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Hon. Albert N. Shaver. Among the public officials of Chautauqua County who are combining business activity with executive ability and thus forming qualities that make for a high order of public service, one of the men well known is Albert N. Shaver, mayor of Cedar Vale and cashier of the Dosbaugh National Bank. During Mayor Shaver’s administration much work in the nature of civic improvement had been done, and he had proved one of the best chief executives the city had known.
Albert N. Shaver was born January 22, 1877, in Chautauqua County, Kansas, and is a son of Neal and Belle (Dickie) Shaver, and of Scotch-Irish descent, the first member of the family having settled in Pennsylvania during the colonial period. William S. Shaver, the grandfather of Albert N., was born in that state, became a pioneer into Illinois, and finally located in Kansas, where he became a homesteader. He engaged in farming throughout his life, with the exception of a few years before his death, when he lived at Cedar Vale. His death occurred in that city prior to the birth of his grandson.
Neal Shaver was born in 1843, in Illinois, and was there reared and educated and brought up to farming. He was married in the Prairie State and in 1874 came to Kansas and settled in Chautauqua County, where he homesteaded a farm of 160 acres. While his start was a modest one, through his energetic labor and fine business ability he became one of the most prosperous agriculturists of his locality, and at the time of his death, which occurred November 11, 1914, at Cedar Vale, he was the owner of some 8,100 acres of land, located in Cowley and Chautauqua counties. Mr. Shaver was a democrat, but his attention was given to his agricultural work to such a degree that he found no time for politics or public life. He was interested in fraternal matters, belonging to Chautauqua Lodge No. 355, Ancient Free and Accepted Masons, of Cedar Vale, and Lodge No. 158, Ancient Order of United Workmen, also of this city, as well as to Cedar Vale Lodge of the Independent Order of Odd Fellows. His long life of honorable dealing gave him a high reputation in business circles, and in every avenue of life’s endeavor he well merited the high esteem in which he was held. Mr. Shaver married Miss Belle Dickie, who survives him and resided at Cedar Vale, and they became the parents of three children, namely: E. L., who is superintendent of a ranch and resided at Cedar Vale; Albert N., of this review; and Miss Maude, who makes her home with her mother.
Albert N. Shaver received ordinary educational advantages in his youth, attending the district schools of Chautauqua County and graduating from the Cedar Vale High School with the class of 1898. At that time he commenced work on his father’s farm and remained amid rural surroundings until 1903, when he became identified with the Dosbaugh National Bank in the capacity of assistant cashier. In 1910 he was made cashier of this institution and had so continued to the present time. This bank was founded in 1884 as the Cedar Vale Banking Company by the late John Dosbaugh, who continued as its president until his death in the spring of 1916. This later became the Dosbaugh Bank, and in 1903 was nationalized, the modern bank building, at the corner of Cedar and Market streets, having been built three years before. The capital of the institution is now $50,000, and the surplus $25,000, while the officers are: J. M. Dosbaugh, president; Madison J. Dosbaugh, vice president; and Albert N. Shaver, cashier. Mr. Shaver had become well and favorably known in banking circles of Chautauqua, and his established integrity had done much to assist in the prosperity of the institution which he represents.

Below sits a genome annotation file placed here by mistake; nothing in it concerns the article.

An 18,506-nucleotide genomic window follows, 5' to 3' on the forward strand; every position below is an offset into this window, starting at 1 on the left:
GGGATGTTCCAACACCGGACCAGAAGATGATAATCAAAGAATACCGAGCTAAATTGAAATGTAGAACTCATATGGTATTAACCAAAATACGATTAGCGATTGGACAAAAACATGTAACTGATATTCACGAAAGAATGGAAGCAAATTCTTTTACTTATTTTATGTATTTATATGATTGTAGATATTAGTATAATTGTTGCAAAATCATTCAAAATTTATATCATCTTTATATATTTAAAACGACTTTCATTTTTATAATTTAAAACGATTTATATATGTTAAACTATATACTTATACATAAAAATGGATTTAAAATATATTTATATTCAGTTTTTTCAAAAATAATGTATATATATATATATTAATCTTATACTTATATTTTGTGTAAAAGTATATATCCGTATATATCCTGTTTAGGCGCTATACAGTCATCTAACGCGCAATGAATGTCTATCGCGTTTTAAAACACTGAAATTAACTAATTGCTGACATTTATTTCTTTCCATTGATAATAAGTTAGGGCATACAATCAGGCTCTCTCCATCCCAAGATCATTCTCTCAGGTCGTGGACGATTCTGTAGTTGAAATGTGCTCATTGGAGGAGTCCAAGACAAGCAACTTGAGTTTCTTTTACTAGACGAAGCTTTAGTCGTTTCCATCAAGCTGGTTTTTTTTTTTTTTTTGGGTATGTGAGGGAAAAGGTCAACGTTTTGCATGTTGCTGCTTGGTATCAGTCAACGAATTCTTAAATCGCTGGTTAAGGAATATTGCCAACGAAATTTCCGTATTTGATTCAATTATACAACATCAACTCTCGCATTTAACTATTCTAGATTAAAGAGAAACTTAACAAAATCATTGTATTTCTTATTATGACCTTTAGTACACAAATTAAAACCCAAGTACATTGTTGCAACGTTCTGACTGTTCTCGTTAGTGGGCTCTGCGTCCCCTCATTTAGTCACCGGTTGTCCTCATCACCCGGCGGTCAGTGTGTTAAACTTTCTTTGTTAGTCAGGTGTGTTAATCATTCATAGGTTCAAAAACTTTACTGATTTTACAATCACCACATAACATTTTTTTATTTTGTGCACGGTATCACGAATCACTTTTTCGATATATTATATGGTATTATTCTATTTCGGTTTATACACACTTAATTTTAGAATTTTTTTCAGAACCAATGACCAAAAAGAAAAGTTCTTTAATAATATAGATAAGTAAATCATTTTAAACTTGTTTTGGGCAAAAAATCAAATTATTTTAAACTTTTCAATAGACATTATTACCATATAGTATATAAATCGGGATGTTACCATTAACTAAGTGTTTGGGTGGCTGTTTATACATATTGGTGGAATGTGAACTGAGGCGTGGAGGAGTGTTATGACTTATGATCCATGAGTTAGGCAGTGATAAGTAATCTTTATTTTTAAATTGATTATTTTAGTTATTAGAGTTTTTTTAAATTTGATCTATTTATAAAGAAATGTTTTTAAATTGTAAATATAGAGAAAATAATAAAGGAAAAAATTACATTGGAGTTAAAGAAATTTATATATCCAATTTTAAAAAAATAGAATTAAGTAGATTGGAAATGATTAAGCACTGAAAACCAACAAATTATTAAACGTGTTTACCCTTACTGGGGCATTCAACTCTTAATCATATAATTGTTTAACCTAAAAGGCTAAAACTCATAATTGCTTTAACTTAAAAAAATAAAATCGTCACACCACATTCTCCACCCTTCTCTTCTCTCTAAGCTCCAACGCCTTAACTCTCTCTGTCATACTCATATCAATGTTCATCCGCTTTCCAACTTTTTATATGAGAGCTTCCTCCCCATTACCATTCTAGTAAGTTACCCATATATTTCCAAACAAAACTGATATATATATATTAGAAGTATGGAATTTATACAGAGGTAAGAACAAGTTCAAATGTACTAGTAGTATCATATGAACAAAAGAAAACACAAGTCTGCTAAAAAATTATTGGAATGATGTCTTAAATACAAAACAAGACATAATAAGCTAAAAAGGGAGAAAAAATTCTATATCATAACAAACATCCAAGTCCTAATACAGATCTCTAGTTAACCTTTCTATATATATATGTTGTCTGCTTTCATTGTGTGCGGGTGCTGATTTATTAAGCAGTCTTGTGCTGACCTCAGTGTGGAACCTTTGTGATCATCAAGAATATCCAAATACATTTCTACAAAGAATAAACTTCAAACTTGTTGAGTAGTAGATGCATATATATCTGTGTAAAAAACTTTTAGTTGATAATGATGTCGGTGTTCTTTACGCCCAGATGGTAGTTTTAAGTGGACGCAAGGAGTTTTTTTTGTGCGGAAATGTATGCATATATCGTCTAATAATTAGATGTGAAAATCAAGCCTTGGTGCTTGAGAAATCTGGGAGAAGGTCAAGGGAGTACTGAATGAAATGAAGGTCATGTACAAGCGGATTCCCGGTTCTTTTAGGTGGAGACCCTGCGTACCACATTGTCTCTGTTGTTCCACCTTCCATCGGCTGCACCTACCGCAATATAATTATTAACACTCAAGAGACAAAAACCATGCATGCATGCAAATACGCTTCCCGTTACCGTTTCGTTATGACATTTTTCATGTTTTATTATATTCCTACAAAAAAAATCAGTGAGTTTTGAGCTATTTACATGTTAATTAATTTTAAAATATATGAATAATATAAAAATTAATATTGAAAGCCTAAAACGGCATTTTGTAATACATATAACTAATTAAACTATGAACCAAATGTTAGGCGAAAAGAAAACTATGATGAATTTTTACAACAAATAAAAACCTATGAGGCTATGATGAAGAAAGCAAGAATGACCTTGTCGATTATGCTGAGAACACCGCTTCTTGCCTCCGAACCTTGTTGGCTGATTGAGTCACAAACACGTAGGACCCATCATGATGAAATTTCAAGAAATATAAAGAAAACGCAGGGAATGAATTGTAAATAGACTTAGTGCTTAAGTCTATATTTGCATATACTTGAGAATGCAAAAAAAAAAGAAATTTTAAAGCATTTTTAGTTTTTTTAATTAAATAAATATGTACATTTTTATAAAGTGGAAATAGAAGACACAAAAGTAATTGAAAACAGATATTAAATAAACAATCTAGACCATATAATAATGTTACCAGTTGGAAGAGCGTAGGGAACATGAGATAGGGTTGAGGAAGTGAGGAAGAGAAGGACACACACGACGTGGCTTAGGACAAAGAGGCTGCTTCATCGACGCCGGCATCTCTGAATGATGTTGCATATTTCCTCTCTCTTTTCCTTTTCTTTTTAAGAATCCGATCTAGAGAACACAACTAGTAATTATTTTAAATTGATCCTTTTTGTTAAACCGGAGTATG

Mr. Shaver had been a democrat from the time he cast his first vote, and had for some years been an active factor in local public affairs. After holding several minor offices he was elected to the city council, and while in that body was made its president. In 1911 he was acting mayor during the absence of that official, and in 1912 was elected by the people to fill that position. The excellent and energetic administration that followed was ratified at the polls in 1914 when Mayor Shaver was elected to succeed himself, and his present term of office extends until May 1, 1917. When the present chief executive entered upon his official duties he found Cedar Vale in a bad financial way, the city being deeply in debt. This indebtedness had all been wiped out and the city is now upon a sound financial footing. In addition, realizing the need for public improvements, he had built a new water tower, which now gives the city a good system, with good water for the people coming from a modern waterworks. Cedar Vale also had one of the nicest ampitheaters to be found in a city of this size, located in City Park, and both these public utilities were installed without the issuance of bonds. Mayor Shaver is somewhat of a fraternalist, belonging to Chautauqua Lodge No. 355, Ancient Free and Accepted Masons, Cedar Vale, of which he is master; Cedar Vale Lodge No. 158, Ancient Order of United Workmen; and Cedar Vale Camp, Modern Woodmen of America. He owned his own residence on Cedar Street.
In 1903 Mr. Shaver was married at Cedar Vale to Miss Beatrice Dougherty, daughter of W. T. and Elizabeth (Pool) Dougherty, the latter of whom resided at this place. Mr. Dougherty, who was a pioneer of Chautauqua County, where he carried on blacksmithing for many years, is now deceased. Mayor and Mrs. Shaver are the parents of three children: Muriel, born November 3, 1903; Karl, born October 25, 1908; and Doris, born November 24, 1911.